Table 1 Direct and Indirect Effects of SES on Students’ Achievement after Mediation
Fig. 3
figure 3

The model emerged from analysing the data of Belarus


The present study investigates the mediating role of three academic motivation elements within the relationship between SES and reading achievement, utilizing data from the PISA 2018 cycle. The hypothesized model was tested in 38 European countries. The results suggested that expected occupational status appear to be a mediator in all countries. Enjoyment of reading was also found to be a mediator in almost all countries (i.e., 37 out of 38). This finding reveals that the mediating role of these two academic motivation elements is consistent across Europe. Mastery-approach orientation of achievement goals was found to be a mediator in only 11 countries. Implications of findings for understanding educational inequalities with regard to the dispositional effects of SES on students’ outcomes can be drawn.

First, the mediating role of expected occupational status in all countries seems to provide further empirical support to the identity-based theory of motivation (Fisher et al., 2017). This theory argues that students’ family social class is a dynamic force in their future identity construction and self-concept, including their occupational expectations. Such self-expectations have been linked to students’ academic achievement in previous studies (Gamazo & Martínez-Abad, 2020; Tourón et al., 2018). The current study moves a step forward and demonstrates the indirect effect of personal occupational expectations, which partly explains the influence of SES on reading achievement in European countries. This finding has practical implications, particularly in terms of equity. It highlights the importance of adjusting educational factors to moderate the impact of SES on student learning outcomes.

Enjoyment of reading has to do with the concept of intrinsic motivation (Ryan & Deci, 2000) since it is closely related with subject motivation (Creemers & Kyriakides, 2008). The mediating role of enjoyment of reading between SES and student achievement aligns with previous research findings that examined the role of a related construct, such as interest in reading (Kriegbaum & Spinath, 2016). This study seems to provide further evidence that students from higher socioeconomic backgrounds in European countries tend to derive more enjoyment from reading activities, which subsequently leads to better performance in reading. Higher SES families may also be more likely to promote an interest for reading in their children through various literacy-related activities and access to reading materials/books (Caro, 2018; Jacobs & Bleeker, 2004; Weigel et al., 2006; Wigfield et al., 2015), and through parental support (Gottfried et al., 1998, 2015). As a result, SES has an effect on enjoyment of reading, and through that, on reading achievement.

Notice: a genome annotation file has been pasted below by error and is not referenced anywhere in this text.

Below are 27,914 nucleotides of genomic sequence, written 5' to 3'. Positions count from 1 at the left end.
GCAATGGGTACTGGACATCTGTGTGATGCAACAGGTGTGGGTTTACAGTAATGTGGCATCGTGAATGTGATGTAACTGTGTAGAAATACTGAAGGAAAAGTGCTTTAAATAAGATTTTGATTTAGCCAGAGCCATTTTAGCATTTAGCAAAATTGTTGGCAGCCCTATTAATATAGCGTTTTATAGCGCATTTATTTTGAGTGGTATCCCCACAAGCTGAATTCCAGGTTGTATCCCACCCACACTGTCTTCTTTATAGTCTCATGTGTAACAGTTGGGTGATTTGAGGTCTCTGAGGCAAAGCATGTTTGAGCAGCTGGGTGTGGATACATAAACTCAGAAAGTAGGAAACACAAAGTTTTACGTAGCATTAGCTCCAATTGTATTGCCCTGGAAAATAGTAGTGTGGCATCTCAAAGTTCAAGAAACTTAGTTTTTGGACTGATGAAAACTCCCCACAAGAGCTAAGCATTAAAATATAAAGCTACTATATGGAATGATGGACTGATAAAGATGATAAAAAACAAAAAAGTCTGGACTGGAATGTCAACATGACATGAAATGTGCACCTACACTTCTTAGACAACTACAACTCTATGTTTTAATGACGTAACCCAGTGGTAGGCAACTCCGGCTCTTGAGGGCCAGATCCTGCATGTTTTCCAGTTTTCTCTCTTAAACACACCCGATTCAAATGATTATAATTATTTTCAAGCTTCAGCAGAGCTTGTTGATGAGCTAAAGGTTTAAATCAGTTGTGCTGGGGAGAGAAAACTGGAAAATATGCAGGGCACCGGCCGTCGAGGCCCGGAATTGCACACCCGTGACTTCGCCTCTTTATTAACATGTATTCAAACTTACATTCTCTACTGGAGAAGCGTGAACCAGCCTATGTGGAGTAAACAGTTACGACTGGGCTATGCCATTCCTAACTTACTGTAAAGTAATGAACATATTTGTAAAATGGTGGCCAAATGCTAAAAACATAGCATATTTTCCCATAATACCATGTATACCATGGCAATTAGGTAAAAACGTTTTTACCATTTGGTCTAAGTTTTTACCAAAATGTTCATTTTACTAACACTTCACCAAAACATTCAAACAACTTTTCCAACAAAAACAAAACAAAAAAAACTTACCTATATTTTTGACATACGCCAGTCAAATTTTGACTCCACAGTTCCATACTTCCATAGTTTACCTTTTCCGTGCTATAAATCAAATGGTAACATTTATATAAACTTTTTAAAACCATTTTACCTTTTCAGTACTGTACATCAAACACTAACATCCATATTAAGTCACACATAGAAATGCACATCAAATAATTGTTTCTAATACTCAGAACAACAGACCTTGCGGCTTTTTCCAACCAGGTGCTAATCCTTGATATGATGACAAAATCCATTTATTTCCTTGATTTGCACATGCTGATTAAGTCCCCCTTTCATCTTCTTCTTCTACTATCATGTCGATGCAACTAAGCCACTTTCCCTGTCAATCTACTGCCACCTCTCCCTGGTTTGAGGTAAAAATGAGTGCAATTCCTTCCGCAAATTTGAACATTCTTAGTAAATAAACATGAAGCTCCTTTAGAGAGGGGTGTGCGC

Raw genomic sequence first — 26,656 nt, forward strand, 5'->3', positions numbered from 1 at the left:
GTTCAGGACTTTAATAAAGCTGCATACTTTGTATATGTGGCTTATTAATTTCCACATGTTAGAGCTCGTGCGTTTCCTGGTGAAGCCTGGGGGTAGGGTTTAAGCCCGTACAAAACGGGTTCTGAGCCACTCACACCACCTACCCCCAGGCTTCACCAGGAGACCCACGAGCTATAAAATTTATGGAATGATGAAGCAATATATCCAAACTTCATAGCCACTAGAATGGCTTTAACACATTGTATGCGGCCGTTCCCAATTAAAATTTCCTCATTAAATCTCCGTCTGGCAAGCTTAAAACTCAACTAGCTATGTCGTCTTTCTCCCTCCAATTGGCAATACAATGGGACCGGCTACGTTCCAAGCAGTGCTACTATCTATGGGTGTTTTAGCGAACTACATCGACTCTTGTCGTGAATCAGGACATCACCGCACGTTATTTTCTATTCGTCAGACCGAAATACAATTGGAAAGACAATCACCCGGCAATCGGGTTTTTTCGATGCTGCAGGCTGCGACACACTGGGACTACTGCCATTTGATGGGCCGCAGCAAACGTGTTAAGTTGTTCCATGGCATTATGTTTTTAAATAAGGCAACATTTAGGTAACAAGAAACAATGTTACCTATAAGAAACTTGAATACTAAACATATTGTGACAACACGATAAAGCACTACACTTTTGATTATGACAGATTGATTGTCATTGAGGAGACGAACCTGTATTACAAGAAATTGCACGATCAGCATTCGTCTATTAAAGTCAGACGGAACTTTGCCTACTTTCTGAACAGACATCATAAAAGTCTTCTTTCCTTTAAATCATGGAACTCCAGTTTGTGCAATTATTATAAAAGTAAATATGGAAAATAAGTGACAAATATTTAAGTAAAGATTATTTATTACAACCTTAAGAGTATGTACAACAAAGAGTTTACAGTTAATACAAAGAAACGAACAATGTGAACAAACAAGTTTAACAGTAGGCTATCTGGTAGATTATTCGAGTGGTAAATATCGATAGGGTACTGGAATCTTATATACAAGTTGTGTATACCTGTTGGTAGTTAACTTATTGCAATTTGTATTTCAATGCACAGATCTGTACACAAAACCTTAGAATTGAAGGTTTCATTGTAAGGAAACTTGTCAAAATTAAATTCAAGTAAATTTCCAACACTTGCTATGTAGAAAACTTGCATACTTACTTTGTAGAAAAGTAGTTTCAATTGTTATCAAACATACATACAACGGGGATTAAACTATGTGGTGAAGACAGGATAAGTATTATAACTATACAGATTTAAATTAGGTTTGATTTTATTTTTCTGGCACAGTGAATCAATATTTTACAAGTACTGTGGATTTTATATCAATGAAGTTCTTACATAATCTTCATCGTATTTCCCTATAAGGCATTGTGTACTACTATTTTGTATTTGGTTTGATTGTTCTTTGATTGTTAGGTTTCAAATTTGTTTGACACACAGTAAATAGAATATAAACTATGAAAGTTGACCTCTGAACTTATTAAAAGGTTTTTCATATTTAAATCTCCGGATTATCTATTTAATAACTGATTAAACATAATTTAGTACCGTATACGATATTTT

Mastery-approach orientation of achievement goals is based on the belief that mastering subjects and their topics will facilitate the attainment of relevant goals. Previous studies have demonstrated associations between SES and mastery goals (Berger & Archer, 2016, 2018; Jury et al., 2015). Families from higher socioeconomic backgrounds may cultivate a disposition that values academic performance through effort and commitment towards learning opportunities (Elliot, 1999; Hulleman et al., 2010; Kaplan & Maehr, 2007). The present study reveals that mastery-approach orientation of achievement goals mediates the relationship between SES and reading performance in 11 European countries. No apparent geographical, cultural, or language similarity among these 11 countries seems to exist. The equity gap was also searched in these countries. As explained by PISA, the equity gap refers to the magnitude of SES in explaining the variance in reading performance (OECD, 2019a). By considering the impact of SES on achievement, it was possible to classify these 11 countries into three categories: low, average, and high equity gap. Out of these countries, three were in the high equity gap group, one in the average, and seven in the low equity gap group. It was therefore not possible to attribute the fact that mastery-approach orientation of achievement goals was found to be a mediator in these countries and not in the other European countries. The results of the MGCFA were, finally, taken into account especially since metric invariance could not be established implying that the factor loadings of the items measuring this construct were not equally high across the European countries. It was found that the factor loadings in these 11 countries were all high (i.e., all of them were above .70, and 27 out of 33 were above .80). These results indicate that the PISA items used to measure mastery goals were good indicators of this construct in the 11 countries where this element of academic motivation was found to be a mediator. One could therefore claim that establishing a better scale measuring mastery-approach orientation of achievement goals may help us detect the mediating role of all three elements of academic motivation in all European countries. Future studies could also consider systematically collecting both quantitative and qualitative data to investigate why and which achievement goals mediate the relationship between SES and reading achievement in certain contexts. Such investigations may inform educational systems on how to address the orientation of achievement goals.